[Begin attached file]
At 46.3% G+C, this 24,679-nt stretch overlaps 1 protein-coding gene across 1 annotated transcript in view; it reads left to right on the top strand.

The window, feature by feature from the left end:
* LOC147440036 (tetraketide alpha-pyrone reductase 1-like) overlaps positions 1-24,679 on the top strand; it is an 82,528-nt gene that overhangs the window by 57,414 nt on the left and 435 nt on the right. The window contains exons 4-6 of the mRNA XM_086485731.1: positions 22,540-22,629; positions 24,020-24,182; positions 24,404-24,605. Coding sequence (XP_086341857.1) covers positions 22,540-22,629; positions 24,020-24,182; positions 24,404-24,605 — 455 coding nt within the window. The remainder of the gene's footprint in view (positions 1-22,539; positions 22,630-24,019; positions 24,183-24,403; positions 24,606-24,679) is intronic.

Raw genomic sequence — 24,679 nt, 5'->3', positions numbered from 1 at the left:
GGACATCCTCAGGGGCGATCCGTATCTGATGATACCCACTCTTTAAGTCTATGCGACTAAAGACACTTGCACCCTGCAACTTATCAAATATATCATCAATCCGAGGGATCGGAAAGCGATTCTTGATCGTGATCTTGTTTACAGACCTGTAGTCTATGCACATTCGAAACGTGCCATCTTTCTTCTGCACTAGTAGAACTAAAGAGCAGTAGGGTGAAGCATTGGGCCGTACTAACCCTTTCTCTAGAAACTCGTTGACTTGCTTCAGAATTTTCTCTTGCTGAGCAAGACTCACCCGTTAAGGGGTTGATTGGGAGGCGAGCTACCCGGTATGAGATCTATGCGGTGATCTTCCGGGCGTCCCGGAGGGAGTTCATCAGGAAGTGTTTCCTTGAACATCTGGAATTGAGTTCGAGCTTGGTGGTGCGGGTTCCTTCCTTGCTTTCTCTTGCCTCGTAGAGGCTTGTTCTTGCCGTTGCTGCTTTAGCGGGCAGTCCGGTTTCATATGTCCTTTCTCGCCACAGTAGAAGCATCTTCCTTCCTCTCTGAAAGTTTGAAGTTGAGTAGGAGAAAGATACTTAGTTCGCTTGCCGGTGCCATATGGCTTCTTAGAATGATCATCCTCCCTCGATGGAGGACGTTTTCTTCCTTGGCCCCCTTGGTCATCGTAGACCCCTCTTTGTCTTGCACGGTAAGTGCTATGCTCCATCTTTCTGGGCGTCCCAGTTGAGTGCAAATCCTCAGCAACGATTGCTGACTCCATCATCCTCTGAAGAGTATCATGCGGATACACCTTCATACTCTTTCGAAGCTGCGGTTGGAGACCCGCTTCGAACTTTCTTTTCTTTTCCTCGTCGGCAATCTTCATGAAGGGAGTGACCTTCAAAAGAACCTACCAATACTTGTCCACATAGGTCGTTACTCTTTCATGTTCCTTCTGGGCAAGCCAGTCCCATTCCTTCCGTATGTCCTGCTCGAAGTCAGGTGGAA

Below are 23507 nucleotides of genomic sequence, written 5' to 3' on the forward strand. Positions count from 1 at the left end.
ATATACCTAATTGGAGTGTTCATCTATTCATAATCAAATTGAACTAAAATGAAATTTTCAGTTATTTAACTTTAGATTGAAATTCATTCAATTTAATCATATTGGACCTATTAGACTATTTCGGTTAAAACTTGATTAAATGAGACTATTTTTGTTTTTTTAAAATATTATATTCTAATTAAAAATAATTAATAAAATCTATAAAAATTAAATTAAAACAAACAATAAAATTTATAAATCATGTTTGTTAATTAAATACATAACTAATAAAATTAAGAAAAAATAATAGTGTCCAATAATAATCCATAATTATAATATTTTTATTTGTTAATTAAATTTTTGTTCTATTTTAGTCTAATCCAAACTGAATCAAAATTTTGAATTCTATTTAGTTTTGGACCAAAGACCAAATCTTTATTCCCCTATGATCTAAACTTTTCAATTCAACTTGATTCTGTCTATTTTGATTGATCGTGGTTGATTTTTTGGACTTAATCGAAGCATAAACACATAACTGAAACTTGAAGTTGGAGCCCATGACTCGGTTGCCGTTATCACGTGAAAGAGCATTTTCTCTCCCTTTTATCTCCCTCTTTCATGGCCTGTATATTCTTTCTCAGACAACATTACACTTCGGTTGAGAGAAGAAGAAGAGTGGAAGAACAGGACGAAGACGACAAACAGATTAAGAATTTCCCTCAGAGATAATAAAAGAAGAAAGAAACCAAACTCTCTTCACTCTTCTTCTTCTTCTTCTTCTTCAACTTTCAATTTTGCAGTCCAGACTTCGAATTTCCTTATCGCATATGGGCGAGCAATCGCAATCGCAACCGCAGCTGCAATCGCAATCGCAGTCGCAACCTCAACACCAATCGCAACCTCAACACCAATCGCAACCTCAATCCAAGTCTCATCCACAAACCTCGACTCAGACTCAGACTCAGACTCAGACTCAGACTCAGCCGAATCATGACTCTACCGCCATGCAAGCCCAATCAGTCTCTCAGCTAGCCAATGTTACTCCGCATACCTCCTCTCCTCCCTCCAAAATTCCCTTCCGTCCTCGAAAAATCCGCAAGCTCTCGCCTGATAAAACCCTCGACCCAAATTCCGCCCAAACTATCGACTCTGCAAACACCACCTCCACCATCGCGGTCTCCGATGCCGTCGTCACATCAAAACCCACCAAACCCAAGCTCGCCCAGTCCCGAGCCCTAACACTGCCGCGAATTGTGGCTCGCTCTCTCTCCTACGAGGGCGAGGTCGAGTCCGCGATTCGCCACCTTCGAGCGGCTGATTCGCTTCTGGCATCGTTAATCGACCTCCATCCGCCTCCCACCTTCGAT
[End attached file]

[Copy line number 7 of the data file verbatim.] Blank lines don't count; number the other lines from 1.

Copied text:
ATATACCTAATTGGAGTGTTCATCTATTCATAATCAAATTGAACTAAAATGAAATTTTCAGTTATTTAACTTTAGATTGAAATTCATTCAATTTAATCATATTGGACCTATTAGACTATTTCGGTTAAAACTTGATTAAATGAGACTATTTTTGTTTTTTTAAAATATTATATTCTAATTAAAAATAATTAATAAAATCTATAAAAATTAAATTAAAACAAACAATAAAATTTATAAATCATGTTTGTTAATTAAATACATAACTAATAAAATTAAGAAAAAATAATAGTGTCCAATAATAATCCATAATTATAATATTTTTATTTGTTAATTAAATTTTTGTTCTATTTTAGTCTAATCCAAACTGAATCAAAATTTTGAATTCTATTTAGTTTTGGACCAAAGACCAAATCTTTATTCCCCTATGATCTAAACTTTTCAATTCAACTTGATTCTGTCTATTTTGATTGATCGTGGTTGATTTTTTGGACTTAATCGAAGCATAAACACATAACTGAAACTTGAAGTTGGAGCCCATGACTCGGTTGCCGTTATCACGTGAAAGAGCATTTTCTCTCCCTTTTATCTCCCTCTTTCATGGCCTGTATATTCTTTCTCAGACAACATTACACTTCGGTTGAGAGAAGAAGAAGAGTGGAAGAACAGGACGAAGACGACAAACAGATTAAGAATTTCCCTCAGAGATAATAAAAGAAGAAAGAAACCAAACTCTCTTCACTCTTCTTCTTCTTCTTCTTCTTCAACTTTCAATTTTGCAGTCCAGACTTCGAATTTCCTTATCGCATATGGGCGAGCAATCGCAATCGCAACCGCAGCTGCAATCGCAATCGCAGTCGCAACCTCAACACCAATCGCAACCTCAACACCAATCGCAACCTCAATCCAAGTCTCATCCACAAACCTCGACTCAGACTCAGACTCAGACTCAGACTCAGACTCAGCCGAATCATGACTCTACCGCCATGCAAGCCCAATCAGTCTCTCAGCTAGCCAATGTTACTCCGCATACCTCCTCTCCTCCCTCCAAAATTCCCTTCCGTCCTCGAAAAATCCGCAAGCTCTCGCCTGATAAAACCCTCGACCCAAATTCCGCCCAAACTATCGACTCTGCAAACACCACCTCCACCATCGCGGTCTCCGATGCCGTCGTCACATCAAAACCCACCAAACCCAAGCTCGCCCAGTCCCGAGCCCTAACACTGCCGCGAATTGTGGCTCGCTCTCTCTCCTACGAGGGCGAGGTCGAGTCCGCGATTCGCCACCTTCGAGCGGCTGATTCGCTTCTGGCATCGTTAATCGACCTCCATCCGCCTCCCACCTTCGAT